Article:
8 March 2014
There’s a moth banging against the big windows, bashing itself against the glass. We hear it before we see it, bang bang bang. I turn to look and something flies in from the dark side of the door. It’s a brown frog, looking small and silly on the paving, having missed the moth and stunned itself in the process. The moth, bigger than the frog, has also taken a blow, and bashes itself with more ferocity against the doors, flying more crazily and haphazardly when I put the outside light on. It bumps blindly around, clutching me for a mistaken moment as it searches for whatever it seeks.
It’s getting too cool to eat outside, and the moths add another reason to eat in. The days are still too hot to work all day, so we cram our gardening into the late afternoon and eat late when it’s dark. At last the grass is growing enough to need mowing, the weeds are sprouting in their opportunistic way, and the vegetables that have sat stunted in the ground for all these months are buoyant and producing – zucchinis, bok choy, all manner of greens. A particularly robust Thai basil with a strong anise flavour has spread seeds all around and little basils are coming up through the garden. Our own mutant capsicum / chilli has doubled in size over the past two weeks and is covered in its crinkled red fruit – not too hot, just right for me, a chilli-heat wimp.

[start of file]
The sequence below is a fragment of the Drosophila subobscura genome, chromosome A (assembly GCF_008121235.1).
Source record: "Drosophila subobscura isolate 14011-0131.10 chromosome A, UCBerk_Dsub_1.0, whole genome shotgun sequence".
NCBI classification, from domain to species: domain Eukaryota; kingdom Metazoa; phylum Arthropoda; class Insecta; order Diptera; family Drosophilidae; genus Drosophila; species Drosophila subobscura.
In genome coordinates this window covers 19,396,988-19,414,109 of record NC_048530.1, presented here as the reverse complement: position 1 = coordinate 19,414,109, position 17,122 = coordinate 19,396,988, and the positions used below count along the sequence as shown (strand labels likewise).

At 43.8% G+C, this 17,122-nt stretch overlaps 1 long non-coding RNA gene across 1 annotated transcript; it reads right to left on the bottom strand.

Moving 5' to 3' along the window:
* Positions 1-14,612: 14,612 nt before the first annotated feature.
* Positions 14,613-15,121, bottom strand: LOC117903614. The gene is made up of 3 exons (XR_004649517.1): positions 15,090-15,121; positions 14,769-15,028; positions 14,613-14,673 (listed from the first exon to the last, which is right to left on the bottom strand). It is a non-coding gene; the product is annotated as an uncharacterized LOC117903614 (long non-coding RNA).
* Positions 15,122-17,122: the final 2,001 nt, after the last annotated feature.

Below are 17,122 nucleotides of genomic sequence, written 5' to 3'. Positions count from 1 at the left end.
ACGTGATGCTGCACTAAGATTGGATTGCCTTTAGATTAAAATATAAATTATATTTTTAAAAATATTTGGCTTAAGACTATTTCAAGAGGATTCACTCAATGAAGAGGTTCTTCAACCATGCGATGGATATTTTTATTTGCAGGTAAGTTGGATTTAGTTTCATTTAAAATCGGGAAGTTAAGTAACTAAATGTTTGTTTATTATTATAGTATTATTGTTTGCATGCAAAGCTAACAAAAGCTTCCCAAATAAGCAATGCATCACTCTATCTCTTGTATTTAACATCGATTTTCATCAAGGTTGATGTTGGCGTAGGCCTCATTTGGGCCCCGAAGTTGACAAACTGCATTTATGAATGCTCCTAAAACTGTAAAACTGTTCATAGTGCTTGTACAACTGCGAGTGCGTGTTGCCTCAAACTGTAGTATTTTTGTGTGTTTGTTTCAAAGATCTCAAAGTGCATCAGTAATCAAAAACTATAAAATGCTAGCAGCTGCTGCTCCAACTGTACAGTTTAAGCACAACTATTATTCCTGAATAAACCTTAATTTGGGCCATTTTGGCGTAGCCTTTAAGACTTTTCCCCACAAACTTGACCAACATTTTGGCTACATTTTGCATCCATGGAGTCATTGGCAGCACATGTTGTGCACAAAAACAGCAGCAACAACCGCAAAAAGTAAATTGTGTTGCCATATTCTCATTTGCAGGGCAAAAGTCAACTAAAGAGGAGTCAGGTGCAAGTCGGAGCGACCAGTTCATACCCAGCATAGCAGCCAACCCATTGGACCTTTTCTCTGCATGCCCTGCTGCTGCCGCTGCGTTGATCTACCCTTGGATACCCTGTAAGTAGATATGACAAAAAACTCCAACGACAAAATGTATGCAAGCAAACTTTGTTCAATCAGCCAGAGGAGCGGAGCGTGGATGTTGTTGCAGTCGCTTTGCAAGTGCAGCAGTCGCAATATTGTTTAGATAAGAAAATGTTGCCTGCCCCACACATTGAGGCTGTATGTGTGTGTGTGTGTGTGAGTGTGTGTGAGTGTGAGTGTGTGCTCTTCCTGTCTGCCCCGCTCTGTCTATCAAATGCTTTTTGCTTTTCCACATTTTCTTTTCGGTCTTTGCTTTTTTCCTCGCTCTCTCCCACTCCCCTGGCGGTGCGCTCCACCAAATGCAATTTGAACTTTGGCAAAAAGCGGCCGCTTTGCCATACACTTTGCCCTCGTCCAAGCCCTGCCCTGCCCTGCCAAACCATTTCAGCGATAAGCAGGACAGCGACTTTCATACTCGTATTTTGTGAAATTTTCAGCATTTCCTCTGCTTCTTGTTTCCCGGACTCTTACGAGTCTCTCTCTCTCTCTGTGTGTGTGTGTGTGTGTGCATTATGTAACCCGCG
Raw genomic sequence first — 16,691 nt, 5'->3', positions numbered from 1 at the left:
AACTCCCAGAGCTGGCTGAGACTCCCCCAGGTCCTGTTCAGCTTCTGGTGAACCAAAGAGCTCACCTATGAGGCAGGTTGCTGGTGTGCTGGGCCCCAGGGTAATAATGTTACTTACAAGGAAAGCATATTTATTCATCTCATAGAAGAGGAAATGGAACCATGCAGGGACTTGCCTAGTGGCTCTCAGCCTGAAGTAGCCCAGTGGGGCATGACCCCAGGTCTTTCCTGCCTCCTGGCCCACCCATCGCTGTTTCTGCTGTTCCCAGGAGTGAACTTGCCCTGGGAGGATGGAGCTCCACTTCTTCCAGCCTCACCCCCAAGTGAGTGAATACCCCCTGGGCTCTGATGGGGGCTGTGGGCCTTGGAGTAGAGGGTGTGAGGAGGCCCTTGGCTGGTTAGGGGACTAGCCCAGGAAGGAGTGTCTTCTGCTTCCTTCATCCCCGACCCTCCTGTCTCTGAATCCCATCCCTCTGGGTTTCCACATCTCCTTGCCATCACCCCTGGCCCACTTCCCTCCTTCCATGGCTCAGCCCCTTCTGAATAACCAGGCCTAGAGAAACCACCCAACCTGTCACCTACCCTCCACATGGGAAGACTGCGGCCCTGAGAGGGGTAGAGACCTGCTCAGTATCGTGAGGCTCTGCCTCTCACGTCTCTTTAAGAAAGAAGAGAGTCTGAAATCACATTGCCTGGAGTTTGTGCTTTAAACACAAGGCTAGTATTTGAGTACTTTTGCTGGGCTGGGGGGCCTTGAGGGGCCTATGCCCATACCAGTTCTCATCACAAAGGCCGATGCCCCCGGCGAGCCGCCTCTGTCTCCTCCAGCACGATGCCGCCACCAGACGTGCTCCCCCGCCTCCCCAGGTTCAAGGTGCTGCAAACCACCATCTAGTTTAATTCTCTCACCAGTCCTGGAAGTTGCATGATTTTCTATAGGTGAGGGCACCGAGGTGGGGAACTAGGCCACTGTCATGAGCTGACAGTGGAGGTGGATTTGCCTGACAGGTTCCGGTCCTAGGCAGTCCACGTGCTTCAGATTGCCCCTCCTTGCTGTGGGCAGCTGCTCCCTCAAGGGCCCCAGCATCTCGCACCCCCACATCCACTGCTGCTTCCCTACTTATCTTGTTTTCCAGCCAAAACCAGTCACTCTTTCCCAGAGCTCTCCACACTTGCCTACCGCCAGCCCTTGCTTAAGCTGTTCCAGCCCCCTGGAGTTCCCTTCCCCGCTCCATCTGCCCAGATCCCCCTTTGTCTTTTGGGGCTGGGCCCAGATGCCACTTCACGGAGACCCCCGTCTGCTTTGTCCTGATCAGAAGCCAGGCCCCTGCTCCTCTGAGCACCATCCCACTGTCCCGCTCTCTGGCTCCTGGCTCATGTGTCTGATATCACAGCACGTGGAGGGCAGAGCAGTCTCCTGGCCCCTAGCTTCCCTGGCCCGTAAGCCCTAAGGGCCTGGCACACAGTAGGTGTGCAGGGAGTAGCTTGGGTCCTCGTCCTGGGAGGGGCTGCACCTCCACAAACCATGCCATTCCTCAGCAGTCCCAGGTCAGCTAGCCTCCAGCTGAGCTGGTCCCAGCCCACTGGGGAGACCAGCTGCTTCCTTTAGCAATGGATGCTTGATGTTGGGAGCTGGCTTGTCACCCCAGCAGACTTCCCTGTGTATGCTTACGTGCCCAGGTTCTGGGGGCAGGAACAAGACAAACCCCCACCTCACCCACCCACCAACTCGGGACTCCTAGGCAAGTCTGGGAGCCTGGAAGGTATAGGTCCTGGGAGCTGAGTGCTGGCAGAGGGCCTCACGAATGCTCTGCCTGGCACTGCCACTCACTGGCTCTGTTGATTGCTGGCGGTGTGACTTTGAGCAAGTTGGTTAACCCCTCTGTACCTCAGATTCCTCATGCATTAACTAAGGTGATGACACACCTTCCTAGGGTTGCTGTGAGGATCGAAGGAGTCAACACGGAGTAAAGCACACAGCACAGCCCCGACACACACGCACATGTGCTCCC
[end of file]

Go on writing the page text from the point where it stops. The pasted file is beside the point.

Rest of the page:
The small birds have vanished, as if the rain has washed them away. There is less evidence of the wallabies in the garden, the kale and the parsley safe again, small chosen patches of juicy grass nibbled down instead. We do see an immature male forest kingfisher on the bottom fence, its blue plumage not as bright or distinct, its actions not as swift or precise as its older relative who graced the fences near the road for a few weeks. An eagle perches on the dying tree above our house, chased away by two game galahs. The eagle stretches its shaggy-edged wings and flaps lazily away.
The bare hill has a sheen of green, and its curves take on the beauty of simplicity, its bones of eroded rock covered again. White clouds in a blue sky cluster and clump, the clean line of the hill’s swell standing out against their puffery.